The first thing you think of is.....the power supply. So I took my multimeter and measured 13,8V on the PS terminals. No failure. Then I measured the terminals from the distributionblock, yes....no voltage.

Could be 2 things. The fuse or the electronic over/under voltage device. So I started at the fuse. Measured the fuse with a ohm meter, no problems at all, strange....put it back into the fuse holder and the radio switched back on!

Problem solved you would think....

No, as soon as I started to transmit the radio switched off again! A strange malfunction...

So, in my life as electrician I once heard about old worn fuses. Technically a fuse will hold forever, but in reality when the current through the fuse is almost as high as it can hold the fuse will get warm and will suffer from constant expansion and crimping mechanically till it gets worn and breaks.
The fuse I use for the terminal distributionblock was 20A, close to the 18A a IC-7300 is using when transmitting. So I fiddled a little with the fuse and the radio went off and on....a clear case!


I wanted to know why I couldn't see any breaks in the fuse. Left the 20A fuse, you can't see anything and using a ohm meter it measures fine. At the right the same fuse touched by a small screwdriver, you clearly see the problem now...

The problem however was that I had no spare fuse! Stupid me...it was to late to get to any shop and they are closed at sunday. Luckely an old colleague phoned asking if I could tune two CB antennas for garbage run cars. He had a spare fuse, just the one I need. So he and his mate were more then welcome. I tuned their antennas with the MFJ259 analyser and got the fuse(s) for free, everyone happy ;-)

These guys are really crazy actually. Using a old BMW 7 series to drive from the Netherlands through Denmark, Sweden and Norway just for fun in the middle of the winter. They have no idea what temperature it is in northern Norway I think at this time of the year.....besides that these are old cars using lots of fuel. A complete different adventure compared to our boring radiohobby...

Anyway I have a good quality 25A fuse now. It has a better designed calibration wire inside that can hold the stress much longer. I think my old 20A fuse was some chinese cheap quality after all...

Wednesday, January 22, 2020

My LoTW app

Just want to point you to another nice amateurradio app. This one is made by SV2RMK Dimitris. It is  a very useful LoTW viewer app for your phone and/or your tablet (apple/android).



I particulary like the QSL feature. You can even save the QSL if you like...
Actually this is a graphic shell to view LoTW, something I miss in LoTW itself.
Find the app in the appstore. Have fun!

Wednesday, January 15, 2020

Nice surprise

I just received a nice surprise package from Lars PH0NO. I understand that RA1L has send all these awards to Danny ON4VT at first. It's a real surprise someone has the real HAM spirit to thank everyone that participated as activator in the WCA 10 year anniversary event. So, thank you RA1L...


In the package was not just one certificate but also 2 tokens and 2 magnets. I'm  certainly not a award collector but appreciate the effort another HAM takes to do this.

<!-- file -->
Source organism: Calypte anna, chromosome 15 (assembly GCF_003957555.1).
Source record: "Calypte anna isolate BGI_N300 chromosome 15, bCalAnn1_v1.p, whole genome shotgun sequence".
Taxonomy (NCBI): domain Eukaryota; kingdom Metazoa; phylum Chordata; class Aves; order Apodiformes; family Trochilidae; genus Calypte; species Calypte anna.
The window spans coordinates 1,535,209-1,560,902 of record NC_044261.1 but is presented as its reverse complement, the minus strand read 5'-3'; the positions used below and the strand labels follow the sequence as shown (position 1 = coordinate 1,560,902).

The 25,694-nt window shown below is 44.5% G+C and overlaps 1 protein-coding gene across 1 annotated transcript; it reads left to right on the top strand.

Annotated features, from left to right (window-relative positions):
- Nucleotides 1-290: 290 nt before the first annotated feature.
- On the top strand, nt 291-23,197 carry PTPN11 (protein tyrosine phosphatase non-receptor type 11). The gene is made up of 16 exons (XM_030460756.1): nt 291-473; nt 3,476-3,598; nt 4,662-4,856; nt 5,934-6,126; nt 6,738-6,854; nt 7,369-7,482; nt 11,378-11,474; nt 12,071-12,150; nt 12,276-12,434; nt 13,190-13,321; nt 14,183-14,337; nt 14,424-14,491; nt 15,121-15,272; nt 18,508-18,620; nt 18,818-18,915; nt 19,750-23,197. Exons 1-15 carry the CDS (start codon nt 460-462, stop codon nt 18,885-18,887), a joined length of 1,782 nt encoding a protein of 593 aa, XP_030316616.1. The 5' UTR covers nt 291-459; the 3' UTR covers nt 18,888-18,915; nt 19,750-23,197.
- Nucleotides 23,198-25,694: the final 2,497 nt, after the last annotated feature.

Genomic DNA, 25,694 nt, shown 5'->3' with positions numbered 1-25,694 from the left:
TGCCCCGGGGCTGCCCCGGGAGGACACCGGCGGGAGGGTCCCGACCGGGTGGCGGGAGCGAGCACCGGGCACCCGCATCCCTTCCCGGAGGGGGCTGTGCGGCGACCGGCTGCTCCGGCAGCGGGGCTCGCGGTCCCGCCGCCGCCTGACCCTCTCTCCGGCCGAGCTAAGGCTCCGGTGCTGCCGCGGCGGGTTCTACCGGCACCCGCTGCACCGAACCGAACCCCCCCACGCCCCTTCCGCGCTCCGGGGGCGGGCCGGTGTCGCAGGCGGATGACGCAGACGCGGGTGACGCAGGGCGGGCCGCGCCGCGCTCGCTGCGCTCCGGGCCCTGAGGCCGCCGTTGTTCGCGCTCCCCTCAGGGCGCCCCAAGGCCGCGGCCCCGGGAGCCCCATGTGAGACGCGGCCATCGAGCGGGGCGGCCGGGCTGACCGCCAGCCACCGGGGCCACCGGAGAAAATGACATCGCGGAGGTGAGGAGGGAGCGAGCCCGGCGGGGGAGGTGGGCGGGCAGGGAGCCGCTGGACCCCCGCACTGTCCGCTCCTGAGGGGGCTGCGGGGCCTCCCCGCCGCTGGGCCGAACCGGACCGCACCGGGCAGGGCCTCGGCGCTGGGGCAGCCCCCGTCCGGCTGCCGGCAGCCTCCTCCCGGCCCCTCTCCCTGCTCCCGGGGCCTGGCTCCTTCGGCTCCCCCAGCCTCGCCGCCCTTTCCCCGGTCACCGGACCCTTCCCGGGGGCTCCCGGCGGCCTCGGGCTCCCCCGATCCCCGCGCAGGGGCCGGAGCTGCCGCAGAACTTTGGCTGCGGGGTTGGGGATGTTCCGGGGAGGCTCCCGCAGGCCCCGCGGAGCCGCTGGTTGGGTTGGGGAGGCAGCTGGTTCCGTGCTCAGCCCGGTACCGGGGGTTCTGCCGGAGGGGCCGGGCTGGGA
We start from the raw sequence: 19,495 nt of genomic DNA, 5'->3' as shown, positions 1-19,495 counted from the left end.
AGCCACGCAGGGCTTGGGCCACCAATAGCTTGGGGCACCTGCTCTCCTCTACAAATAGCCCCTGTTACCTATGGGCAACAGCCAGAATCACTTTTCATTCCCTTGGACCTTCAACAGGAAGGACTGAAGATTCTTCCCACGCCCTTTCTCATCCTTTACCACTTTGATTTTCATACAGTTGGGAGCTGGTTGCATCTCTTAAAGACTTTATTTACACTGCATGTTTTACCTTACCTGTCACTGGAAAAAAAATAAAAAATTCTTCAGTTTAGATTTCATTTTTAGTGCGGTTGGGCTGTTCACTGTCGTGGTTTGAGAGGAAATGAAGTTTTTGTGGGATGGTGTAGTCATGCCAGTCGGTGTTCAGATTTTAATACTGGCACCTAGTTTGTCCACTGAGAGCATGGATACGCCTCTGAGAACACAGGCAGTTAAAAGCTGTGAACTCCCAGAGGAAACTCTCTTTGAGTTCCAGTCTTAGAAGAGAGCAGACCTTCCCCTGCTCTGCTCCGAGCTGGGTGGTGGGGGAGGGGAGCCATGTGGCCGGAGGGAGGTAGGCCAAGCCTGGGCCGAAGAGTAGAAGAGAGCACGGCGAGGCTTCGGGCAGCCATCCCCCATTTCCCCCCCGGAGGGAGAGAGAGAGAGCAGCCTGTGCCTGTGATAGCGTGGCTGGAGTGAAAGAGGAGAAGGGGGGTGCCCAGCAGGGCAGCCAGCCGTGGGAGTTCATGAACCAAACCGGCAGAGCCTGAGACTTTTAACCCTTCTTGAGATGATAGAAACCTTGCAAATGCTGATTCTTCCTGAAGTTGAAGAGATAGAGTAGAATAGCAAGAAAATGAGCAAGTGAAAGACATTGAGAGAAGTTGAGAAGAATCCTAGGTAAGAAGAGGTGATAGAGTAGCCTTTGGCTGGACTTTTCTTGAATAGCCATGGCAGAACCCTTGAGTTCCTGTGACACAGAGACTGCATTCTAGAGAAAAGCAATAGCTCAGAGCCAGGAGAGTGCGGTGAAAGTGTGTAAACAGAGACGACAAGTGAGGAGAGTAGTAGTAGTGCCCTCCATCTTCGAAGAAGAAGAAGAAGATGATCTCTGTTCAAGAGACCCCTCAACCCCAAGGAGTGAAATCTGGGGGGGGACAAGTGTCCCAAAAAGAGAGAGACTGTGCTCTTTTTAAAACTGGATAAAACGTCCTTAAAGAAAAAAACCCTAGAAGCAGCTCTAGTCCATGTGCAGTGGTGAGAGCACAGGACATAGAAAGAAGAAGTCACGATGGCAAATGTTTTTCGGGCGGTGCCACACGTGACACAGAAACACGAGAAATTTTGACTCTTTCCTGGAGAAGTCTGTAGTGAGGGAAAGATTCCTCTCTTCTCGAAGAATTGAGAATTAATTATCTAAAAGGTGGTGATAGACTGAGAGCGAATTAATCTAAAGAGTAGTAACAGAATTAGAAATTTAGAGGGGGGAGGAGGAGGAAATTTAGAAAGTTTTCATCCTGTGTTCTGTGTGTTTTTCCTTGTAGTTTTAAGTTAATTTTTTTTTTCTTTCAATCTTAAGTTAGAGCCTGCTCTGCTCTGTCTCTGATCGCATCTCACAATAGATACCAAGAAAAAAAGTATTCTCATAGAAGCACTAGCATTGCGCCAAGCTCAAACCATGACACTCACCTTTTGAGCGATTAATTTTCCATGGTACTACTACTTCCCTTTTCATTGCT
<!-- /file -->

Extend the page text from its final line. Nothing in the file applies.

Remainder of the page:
I like this rememberance token the most, it will get a nice place in my shack. It was fun to activate 5 castles for this event last summer...

Monday, January 13, 2020

QSL for sale

QSL card on photo are not for sale....just a collection sample.
The titel of this post says it all. In my opninion something bad has happened the last decade(s). Some of our fellow radio amateurs need to sell their QSL cards. In their opinion it is too expensive to exchange QSL, and in some occasions they are right. Ok, I know I've been writing about this in Nov. 2019 but it is still in my mind...

Online systems confirm your contact now, a QSL is not needed. 

However, there are still some paper QSL collectors left, although I expect that this will decrease. For those that still collect paper QSL cards the hobby is becoming very expensive, at least if you want those interesting QSLs from rare stations. There are also fellow radio amateurs that do ask money for their card because they don't want to send a QSL, most of them are contesters and make thousands of contacts every year. I really don't know why they ask money? Most of them have a QRZ.com page in which you can set your preferences and you can add a text as well. Just write you don't want to send QSL and QSL received will not be answered. This should be clear for those that still want to send a paper card.

Now, I was researching the QSL or confirmation method the DXCC stations have that I worked as "new ones" on 60m last year. Most of them do confirm by bureau/clublog OQRS/QSL manager OQRS/LOTW and eQSL. But a few of them do not, they only confirm direct, you have to buy your QSL in my opinion. Lets look at my list:

A50BOC - confirms via LOTW, via JH1AJT direct or clublog OQRS, no bureau. Cost: 3 USD
T6AA - confirms via LOTW - paper QSL possible. Cost: 3,50 USD
XW4XR - confirms via LOTW - paper QSL possible via E21EIC. Cost: 2 USD
J69DS - Only direct! Cost: 2 USD
CY9C - via clublog OQRS, no bureau. Cost: 4,50 USD
V31DL - confirms via LOTW - OQRS via clublog, no bureau. Cost: 3 USD